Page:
Why does this make sense? The typical person does not want to shoot anyone. They just want him gone. And I guarantee that if it's the middle of the night, and you're in my house where you don't belong, even if you've never been near a shotgun in your life, when I jack that round home you know what the noise is. And you're gone! And if not, I've got five rounds, at close range, to make you wish you had left in a hurry.

What's wrong with a handgun? For the average person, plenty, particularly if, as is common today, they opt for a semi-auto. First off, most people will not take the time to become proficient with the gun. They think that all you need do is point it and pull the trigger---after all, that's what they see on the TV every day.

More important: during a high-stress situation, the first thing you lose is your small motor control. So you'll be fumbling around trying to find the safety while the pond scum does his thing. This is one of the reasons you keep your home-defense shotgun in a combat safe attitude; so you don't have to fumble around with a mechanical safety.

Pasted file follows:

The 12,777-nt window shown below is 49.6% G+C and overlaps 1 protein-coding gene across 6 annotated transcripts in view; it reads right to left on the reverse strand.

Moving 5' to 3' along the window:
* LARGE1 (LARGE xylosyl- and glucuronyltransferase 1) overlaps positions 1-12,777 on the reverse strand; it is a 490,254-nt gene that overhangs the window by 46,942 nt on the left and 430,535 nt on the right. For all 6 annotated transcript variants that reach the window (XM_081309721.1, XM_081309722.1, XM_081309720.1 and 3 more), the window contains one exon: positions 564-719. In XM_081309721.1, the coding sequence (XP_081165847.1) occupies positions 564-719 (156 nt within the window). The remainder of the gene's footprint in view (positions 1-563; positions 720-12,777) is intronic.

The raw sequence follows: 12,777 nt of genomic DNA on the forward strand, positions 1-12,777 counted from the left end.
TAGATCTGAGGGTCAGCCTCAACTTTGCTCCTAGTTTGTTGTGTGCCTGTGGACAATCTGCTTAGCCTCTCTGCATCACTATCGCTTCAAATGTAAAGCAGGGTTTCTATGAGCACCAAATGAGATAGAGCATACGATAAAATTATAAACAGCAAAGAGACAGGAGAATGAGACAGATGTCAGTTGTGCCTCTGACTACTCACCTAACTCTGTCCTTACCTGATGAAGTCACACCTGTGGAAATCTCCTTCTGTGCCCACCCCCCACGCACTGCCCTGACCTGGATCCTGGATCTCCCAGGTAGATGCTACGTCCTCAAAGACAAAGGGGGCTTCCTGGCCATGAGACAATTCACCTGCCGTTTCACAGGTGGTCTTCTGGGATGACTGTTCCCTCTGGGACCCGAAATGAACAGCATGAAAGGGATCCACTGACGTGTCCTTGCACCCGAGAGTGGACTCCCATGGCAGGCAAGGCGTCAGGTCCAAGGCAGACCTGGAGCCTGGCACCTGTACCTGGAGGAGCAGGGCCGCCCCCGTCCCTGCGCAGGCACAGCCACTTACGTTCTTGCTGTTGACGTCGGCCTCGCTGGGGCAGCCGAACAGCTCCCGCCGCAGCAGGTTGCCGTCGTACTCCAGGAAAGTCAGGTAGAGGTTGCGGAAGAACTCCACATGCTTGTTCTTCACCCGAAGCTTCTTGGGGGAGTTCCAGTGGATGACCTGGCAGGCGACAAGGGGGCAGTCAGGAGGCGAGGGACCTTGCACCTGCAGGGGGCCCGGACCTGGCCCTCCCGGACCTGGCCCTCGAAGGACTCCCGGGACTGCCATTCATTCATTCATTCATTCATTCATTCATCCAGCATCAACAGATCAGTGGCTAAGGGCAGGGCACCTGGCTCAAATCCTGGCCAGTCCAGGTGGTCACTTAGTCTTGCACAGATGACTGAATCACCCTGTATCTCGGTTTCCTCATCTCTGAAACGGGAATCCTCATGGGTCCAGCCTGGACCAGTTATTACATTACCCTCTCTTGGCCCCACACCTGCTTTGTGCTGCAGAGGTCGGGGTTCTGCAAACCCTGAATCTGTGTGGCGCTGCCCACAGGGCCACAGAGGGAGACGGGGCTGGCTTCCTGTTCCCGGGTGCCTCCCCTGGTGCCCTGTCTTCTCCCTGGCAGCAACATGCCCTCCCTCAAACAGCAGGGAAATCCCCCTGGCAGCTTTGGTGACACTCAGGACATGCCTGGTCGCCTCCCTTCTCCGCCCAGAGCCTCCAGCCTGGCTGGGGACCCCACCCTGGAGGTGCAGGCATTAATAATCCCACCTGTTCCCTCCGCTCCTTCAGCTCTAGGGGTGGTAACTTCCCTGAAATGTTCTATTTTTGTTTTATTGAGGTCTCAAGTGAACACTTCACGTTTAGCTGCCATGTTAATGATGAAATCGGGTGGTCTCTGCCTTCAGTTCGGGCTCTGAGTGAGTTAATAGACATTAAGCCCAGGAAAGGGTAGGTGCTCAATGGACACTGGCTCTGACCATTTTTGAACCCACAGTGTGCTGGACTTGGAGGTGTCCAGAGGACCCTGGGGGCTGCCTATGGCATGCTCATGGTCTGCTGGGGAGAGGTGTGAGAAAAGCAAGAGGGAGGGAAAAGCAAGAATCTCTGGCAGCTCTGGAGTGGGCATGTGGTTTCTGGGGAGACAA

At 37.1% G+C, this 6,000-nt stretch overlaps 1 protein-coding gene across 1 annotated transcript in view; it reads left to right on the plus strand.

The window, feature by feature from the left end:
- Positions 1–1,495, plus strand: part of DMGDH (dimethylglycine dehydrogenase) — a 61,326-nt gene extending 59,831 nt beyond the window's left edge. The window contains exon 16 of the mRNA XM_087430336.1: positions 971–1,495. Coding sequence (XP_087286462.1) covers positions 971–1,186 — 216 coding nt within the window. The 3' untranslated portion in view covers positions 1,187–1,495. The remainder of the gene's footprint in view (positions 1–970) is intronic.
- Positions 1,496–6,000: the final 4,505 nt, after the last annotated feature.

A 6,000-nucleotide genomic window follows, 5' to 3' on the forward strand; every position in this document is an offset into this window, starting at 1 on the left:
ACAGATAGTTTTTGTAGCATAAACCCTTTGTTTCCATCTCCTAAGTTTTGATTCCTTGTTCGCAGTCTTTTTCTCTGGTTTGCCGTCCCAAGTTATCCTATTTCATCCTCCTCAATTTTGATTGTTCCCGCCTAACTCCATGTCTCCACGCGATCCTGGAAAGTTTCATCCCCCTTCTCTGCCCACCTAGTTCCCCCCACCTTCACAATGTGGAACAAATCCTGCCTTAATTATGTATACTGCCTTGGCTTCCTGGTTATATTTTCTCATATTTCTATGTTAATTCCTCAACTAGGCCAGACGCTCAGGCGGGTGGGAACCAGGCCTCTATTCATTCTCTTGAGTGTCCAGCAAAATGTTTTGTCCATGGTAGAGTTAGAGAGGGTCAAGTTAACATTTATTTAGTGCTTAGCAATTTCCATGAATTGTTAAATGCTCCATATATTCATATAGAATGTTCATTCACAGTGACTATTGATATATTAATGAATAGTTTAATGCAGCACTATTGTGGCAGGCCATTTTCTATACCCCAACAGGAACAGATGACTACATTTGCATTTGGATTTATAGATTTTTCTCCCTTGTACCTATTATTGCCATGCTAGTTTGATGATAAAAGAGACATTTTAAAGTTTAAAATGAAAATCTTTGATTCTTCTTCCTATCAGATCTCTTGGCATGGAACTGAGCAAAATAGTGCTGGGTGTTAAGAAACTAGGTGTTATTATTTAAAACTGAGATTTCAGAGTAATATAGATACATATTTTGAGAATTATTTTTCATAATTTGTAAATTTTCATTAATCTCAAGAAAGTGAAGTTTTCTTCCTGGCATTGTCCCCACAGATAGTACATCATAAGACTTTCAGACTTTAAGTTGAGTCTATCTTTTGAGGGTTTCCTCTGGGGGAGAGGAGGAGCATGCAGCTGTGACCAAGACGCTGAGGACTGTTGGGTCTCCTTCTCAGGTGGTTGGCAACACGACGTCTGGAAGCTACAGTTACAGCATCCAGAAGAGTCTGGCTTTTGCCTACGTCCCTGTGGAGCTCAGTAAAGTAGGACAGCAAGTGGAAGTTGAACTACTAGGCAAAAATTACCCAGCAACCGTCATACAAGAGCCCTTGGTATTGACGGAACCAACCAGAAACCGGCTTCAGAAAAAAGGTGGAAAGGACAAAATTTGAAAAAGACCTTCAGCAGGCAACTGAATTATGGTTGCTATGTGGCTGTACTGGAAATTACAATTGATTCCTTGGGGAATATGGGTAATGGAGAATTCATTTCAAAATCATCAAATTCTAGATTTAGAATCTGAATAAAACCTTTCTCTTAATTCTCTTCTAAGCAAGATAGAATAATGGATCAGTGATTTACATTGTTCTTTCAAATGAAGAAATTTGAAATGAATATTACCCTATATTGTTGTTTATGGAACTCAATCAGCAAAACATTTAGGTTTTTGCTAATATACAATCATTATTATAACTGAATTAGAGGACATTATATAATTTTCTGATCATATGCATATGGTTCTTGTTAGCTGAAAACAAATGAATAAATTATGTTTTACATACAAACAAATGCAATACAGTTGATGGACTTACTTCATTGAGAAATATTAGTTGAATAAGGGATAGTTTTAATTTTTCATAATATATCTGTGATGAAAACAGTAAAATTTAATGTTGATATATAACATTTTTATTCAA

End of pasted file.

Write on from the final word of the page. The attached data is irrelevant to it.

Don't forget, too, that your home defense shotgun is dedicated to that purpose only. It is technically illegal to own a shotgun with a barrel shorter than 18 inches. So don't go carrying this one around on a hunting trip.

I have spoken with a couple of good NRA trained lawyers (good folks) and as stupid as it sounds it does make sence, if ya do have to shoot someone.....

In all due respect to their training, Shooter, this is patently incorrect. If you get the wrong judge he's going to rule against you no matter what. If it's a rightous shoot, you'll then win on appeal. All of which, unfortunately, costs a fortune. And it will effect the rest of your life in negative ways even when you win.